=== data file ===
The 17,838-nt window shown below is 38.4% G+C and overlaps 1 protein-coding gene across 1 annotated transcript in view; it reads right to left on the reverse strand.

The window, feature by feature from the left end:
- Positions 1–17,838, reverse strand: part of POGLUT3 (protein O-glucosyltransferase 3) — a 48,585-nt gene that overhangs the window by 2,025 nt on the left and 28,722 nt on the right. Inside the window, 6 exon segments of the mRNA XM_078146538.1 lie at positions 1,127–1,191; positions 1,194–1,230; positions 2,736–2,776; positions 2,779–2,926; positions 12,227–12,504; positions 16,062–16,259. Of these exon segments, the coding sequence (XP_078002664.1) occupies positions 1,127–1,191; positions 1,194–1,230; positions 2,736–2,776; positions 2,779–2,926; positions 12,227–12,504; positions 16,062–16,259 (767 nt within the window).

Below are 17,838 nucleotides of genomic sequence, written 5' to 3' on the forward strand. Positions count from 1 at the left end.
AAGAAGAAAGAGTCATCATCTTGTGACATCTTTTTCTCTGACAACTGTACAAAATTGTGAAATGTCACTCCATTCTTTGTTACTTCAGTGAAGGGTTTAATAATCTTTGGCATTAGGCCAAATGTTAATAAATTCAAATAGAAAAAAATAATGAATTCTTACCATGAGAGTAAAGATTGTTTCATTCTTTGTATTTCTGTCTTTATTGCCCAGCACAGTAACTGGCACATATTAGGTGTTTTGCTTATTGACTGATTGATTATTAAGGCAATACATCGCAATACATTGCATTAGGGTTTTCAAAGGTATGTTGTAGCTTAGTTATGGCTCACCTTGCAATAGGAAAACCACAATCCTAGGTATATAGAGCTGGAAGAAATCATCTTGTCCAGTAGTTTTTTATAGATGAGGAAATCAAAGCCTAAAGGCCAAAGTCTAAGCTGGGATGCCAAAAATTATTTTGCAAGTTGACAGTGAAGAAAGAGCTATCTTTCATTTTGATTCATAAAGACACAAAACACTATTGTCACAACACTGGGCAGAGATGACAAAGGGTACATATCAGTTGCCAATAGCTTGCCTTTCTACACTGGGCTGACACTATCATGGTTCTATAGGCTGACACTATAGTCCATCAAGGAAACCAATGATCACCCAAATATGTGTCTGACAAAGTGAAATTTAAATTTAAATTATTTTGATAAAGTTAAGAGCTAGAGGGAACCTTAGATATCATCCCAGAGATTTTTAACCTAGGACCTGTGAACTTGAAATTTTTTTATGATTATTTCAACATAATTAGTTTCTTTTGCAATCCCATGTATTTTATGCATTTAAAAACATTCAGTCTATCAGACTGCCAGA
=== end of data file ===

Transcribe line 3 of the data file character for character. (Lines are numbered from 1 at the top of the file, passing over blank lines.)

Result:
- Positions 1–17,838, reverse strand: part of POGLUT3 (protein O-glucosyltransferase 3) — a 48,585-nt gene that overhangs the window by 2,025 nt on the left and 28,722 nt on the right. Inside the window, 6 exon segments of the mRNA XM_078146538.1 lie at positions 1,127–1,191; positions 1,194–1,230; positions 2,736–2,776; positions 2,779–2,926; positions 12,227–12,504; positions 16,062–16,259. Of these exon segments, the coding sequence (XP_078002664.1) occupies positions 1,127–1,191; positions 1,194–1,230; positions 2,736–2,776; positions 2,779–2,926; positions 12,227–12,504; positions 16,062–16,259 (767 nt within the window).